Are there any daily seasonalities in the S&P 500? I did some research into SPY, an ETF based on the S&P 500 components and a very good proxy, based average return on which day of the month.
To get a sufficient number of data I started back in 2005. Here are the results:
|Average gain||Average gain||Average gain||Average 5 days||Average 5 days||Average 5 days|
|close to||close||open to||close to||Close||Open to|
|close||to open||close||close||to open||close|
The first column is the day: 1 is the 1st of the month.
For example, the 13th is the 13th of January. “Close to close” is the average from the previous days close to today’s close. For example, The 1st is the gain from the previous day until the close of the 1st.
“Close to open” is the average gain from yesterday’s close to today’s open.
“Open to close” is the average gain intraday from open to the close. The three columns called “average” is simply the average of the 5 days prior to the row.
There are two main patterns that have held up remarkably well over the years: The best days tend to cluster around the end and the beginning of each month.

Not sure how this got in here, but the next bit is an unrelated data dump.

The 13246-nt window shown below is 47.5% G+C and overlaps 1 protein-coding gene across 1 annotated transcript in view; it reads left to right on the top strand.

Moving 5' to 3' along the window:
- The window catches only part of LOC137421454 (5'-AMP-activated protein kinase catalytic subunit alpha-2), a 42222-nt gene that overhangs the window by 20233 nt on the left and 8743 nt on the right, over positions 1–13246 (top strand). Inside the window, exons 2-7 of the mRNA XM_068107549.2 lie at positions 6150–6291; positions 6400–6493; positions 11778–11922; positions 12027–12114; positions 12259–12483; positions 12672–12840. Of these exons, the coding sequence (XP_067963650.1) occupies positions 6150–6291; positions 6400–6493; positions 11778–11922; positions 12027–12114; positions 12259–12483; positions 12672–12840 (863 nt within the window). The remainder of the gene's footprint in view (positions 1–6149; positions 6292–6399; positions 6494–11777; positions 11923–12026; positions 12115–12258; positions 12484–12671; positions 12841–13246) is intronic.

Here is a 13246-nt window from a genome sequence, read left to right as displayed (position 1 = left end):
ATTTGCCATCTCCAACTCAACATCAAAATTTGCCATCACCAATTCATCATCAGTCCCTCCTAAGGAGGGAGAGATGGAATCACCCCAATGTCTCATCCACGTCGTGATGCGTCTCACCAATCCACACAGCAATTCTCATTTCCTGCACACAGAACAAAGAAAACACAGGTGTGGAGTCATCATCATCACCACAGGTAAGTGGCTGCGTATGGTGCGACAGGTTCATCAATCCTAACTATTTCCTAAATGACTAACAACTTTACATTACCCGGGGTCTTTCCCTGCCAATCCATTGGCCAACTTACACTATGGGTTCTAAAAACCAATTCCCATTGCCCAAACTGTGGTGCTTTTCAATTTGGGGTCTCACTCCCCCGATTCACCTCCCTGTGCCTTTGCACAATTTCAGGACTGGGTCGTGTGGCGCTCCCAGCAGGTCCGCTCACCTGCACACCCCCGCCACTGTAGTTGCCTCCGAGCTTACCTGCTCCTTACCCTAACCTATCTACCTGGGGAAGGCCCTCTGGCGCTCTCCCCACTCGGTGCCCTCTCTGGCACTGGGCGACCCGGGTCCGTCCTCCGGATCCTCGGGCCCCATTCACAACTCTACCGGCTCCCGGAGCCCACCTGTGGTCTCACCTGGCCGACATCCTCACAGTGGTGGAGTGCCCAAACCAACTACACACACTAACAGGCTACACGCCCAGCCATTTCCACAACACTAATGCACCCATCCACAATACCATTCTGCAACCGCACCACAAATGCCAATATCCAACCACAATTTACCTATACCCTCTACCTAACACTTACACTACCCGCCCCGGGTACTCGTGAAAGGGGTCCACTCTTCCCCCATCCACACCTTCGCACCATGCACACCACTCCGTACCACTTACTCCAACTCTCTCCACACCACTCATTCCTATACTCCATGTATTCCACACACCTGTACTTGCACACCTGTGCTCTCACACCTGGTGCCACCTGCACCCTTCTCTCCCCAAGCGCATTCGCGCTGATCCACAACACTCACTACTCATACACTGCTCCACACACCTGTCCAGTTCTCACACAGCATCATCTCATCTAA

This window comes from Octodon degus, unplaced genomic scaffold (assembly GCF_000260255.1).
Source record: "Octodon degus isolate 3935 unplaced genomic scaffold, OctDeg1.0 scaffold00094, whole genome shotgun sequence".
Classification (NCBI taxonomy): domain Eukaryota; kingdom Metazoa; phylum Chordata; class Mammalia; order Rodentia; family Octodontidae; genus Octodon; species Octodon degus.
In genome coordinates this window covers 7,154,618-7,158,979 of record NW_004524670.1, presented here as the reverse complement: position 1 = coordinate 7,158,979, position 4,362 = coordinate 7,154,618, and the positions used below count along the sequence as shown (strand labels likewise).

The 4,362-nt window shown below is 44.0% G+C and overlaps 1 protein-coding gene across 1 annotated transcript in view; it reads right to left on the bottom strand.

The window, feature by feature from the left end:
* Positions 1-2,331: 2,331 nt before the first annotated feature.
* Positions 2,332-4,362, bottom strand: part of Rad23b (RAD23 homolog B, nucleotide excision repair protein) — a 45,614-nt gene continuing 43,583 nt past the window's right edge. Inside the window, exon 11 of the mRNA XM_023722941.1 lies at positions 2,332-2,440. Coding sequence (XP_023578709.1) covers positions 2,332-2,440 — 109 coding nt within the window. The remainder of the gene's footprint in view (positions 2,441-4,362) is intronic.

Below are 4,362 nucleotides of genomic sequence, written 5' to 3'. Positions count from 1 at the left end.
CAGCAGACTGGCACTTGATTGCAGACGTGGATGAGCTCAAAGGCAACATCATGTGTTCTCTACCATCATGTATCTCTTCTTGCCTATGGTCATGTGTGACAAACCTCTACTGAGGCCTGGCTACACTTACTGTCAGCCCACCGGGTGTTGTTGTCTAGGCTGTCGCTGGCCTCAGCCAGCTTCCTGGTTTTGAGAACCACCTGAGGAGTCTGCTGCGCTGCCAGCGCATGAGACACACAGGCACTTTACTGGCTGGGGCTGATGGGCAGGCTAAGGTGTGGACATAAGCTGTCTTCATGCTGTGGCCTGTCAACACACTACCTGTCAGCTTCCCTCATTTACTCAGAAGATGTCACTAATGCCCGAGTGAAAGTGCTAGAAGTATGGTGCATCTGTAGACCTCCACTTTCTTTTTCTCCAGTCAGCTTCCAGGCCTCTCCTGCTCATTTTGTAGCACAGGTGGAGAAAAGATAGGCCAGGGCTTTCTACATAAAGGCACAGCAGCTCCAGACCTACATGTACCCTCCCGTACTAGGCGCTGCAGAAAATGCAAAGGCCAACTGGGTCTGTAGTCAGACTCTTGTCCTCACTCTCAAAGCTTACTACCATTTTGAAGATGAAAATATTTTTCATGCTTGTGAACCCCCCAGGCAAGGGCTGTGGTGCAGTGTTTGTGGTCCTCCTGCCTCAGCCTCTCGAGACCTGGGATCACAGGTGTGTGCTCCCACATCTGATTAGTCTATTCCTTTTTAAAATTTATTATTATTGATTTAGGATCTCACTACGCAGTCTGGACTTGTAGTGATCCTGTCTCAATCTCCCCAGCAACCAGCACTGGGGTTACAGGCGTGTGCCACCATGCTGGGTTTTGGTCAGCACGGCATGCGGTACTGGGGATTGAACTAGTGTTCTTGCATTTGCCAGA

Of course, this is a very crude analysis, but later I’ll show some potential strategies based on this.
If you would like to have the Amibroker and Tradestation code for this strategy plus 70+ other free trading strategies published on this website, please click on this link:
For more trading strategies, please click here:
– What is the purpose of analyzing daily seasonalities in the S&P 500?
The analysis aims to identify patterns in the S&P 500’s average returns based on which day of the month, potentially providing insights for trading strategies.
– What do the patterns in the analysis reveal about daily seasonalities in the S&P 500?
The analysis shows that the best days in the S&P 500 tend to cluster around the end and the beginning of each month.
– Are there any specific days of the month that consistently show better performance in the S&P 500?
Yes, the analysis suggests that certain days, particularly those around the end and beginning of each month, have historically demonstrated better performance.